SAMHSA proposes allowing non-opioid treatment providers that have a provider relationship with a patient to query central registries to see if a patient is receiving member program opioid treatment. The new rule proposes adding § 2.36 to permit Opioid Treatment Programs to disclose dispensing and prescribing data to Prescription Drug Monitoring Programs with patient consent. As a whole, SAMHSA intends these provisions to prevent duplicative treatment and potential overdosing or harmful side effects caused by volatile drug interactions.
SAMHSA proposes adding major and natural disasters to the definition of “bona fide medical emergenc[ies]” in § 2.51. This would allow part 2 programs to disclose patient information during a declared natural or major disaster without patient consent. The proposed rule states that consent should still be obtained if feasible but that the priority is on appropriate care. This exception would only apply when a state of emergency is declared and the part 2 program is closed and unable to provide services or obtain informed consent because of the disaster.
SAMHSA proposes allowing disclosures of part 2 data to non-HIPAA or Common Rule entities, from a HIPAA covered entity or business associate, for the purpose of research. Such disclosures must be made in accordance with the HIPAA Privacy Rule at 45 CFR 164.512(i). These disclosures can be made to workforce members of HIPAA covered entities for research when the entity requires all research by the members of the workforce to meet the requirements of the HIPAA Privacy Rule or the Common Rule. The new rule proposes permitting disclosures to recipients covered by FDA regulations for the protection of human subjects in clinical trials, but such disclosures would be subject to documentation of compliance with FDA regulatory requirements.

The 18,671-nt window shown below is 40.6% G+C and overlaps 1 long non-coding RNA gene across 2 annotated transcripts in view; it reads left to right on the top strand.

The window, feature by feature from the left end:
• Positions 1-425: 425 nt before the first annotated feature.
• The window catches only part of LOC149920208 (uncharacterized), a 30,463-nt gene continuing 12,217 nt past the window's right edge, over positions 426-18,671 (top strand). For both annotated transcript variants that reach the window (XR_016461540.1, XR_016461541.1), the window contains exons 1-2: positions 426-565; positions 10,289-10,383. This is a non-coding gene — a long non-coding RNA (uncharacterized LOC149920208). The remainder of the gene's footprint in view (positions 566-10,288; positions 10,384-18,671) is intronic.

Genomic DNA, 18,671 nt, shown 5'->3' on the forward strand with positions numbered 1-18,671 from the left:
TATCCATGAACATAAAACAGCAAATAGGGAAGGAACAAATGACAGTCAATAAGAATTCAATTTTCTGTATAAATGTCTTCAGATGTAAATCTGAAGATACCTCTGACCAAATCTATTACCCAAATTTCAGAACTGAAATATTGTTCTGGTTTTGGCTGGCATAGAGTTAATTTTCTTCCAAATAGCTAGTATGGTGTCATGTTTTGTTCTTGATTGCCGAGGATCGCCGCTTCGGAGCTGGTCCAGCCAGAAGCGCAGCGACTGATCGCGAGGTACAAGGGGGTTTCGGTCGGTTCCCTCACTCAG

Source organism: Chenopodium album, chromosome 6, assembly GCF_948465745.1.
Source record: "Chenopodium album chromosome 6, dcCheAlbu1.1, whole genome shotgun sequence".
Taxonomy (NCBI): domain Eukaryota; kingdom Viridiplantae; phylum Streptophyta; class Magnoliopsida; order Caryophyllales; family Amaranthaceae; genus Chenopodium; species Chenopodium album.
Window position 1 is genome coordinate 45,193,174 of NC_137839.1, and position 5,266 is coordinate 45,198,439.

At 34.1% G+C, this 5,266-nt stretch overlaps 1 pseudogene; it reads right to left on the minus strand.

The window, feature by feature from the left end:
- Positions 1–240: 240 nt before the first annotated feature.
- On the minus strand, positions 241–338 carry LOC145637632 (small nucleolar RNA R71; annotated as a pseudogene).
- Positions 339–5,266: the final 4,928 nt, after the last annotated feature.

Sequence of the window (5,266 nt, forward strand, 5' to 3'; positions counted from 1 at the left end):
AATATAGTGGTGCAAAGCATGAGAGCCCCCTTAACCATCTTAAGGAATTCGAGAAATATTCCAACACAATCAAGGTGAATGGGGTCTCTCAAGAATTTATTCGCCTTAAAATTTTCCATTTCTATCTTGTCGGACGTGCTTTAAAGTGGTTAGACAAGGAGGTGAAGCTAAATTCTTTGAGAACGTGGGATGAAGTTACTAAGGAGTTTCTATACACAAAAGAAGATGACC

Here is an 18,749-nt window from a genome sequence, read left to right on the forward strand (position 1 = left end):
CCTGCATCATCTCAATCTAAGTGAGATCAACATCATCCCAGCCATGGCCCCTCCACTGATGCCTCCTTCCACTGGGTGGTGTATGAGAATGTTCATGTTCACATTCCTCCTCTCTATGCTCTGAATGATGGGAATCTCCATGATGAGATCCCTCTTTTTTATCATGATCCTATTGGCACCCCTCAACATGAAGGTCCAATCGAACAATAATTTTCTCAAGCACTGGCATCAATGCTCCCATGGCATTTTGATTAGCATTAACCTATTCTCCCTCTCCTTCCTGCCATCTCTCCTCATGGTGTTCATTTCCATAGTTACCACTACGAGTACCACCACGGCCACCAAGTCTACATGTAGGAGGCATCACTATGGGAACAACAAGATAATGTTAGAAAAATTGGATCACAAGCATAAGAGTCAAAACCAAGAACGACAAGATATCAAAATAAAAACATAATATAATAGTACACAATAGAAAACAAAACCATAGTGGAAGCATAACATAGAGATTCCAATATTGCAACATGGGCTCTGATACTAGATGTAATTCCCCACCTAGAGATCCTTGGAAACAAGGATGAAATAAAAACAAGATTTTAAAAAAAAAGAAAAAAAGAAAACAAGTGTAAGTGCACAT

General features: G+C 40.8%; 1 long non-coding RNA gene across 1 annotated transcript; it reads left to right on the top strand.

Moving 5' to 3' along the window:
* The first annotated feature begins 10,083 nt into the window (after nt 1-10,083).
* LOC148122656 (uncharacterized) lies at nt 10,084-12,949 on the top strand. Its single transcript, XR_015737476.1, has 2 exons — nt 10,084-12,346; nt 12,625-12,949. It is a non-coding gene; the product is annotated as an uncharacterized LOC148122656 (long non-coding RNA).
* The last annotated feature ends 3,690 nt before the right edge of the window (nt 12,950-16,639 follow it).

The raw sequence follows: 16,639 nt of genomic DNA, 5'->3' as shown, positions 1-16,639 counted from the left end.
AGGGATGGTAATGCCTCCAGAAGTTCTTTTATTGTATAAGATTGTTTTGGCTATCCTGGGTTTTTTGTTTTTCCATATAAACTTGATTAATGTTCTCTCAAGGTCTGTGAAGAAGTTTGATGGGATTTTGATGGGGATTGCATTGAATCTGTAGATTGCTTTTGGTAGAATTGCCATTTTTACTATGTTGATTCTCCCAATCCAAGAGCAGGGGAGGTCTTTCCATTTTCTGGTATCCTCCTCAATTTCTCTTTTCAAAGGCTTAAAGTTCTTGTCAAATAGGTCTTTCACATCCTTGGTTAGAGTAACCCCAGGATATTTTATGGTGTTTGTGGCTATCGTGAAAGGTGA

SAMHSA proposes allowing entities to disclose patient identifying information during audits and evaluations if necessary. The purpose of audits and evaluations where disclosure could be necessary include: agency or third party payer entity policy or procedure change action aimed at improving care and outcomes for part 2 patients, targeting limited resources more effectively, determining need for adjustment to payment policies, evaluating if patients are receiving appropriate services in an appropriate setting, and reviewing compliance. This information cannot be used to directly provide or support care coordination. Auditors could include a non-part 2 entity with direct administrative control over the part 2 program (such as when a part 2 program is part of a larger health care system), entities such as accreditation or similar organizations focused on quality assurance, and/or government agencies and their contractors performing audits mandated by statute or regulation that cannot be done without de-identified information.